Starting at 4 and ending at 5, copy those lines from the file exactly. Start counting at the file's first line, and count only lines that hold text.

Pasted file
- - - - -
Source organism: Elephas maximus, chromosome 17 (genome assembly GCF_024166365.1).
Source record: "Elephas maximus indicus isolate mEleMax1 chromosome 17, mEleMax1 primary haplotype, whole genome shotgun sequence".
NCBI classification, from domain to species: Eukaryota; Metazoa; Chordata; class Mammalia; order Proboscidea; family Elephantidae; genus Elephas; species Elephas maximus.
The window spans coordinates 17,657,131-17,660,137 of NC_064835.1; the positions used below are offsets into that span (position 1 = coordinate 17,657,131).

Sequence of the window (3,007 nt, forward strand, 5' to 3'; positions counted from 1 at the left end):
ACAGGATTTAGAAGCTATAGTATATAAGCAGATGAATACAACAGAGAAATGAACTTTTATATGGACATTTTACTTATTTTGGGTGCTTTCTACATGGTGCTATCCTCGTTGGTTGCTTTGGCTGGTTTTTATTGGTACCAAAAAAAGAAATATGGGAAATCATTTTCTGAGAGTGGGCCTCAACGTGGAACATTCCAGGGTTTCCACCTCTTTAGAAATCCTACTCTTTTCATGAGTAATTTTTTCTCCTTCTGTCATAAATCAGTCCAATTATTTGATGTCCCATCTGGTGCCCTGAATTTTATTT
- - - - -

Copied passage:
The window spans coordinates 17,657,131-17,660,137 of NC_064835.1; the positions used below are offsets into that span (position 1 = coordinate 17,657,131).

Sequence of the window (3,007 nt, forward strand, 5' to 3'; positions counted from 1 at the left end):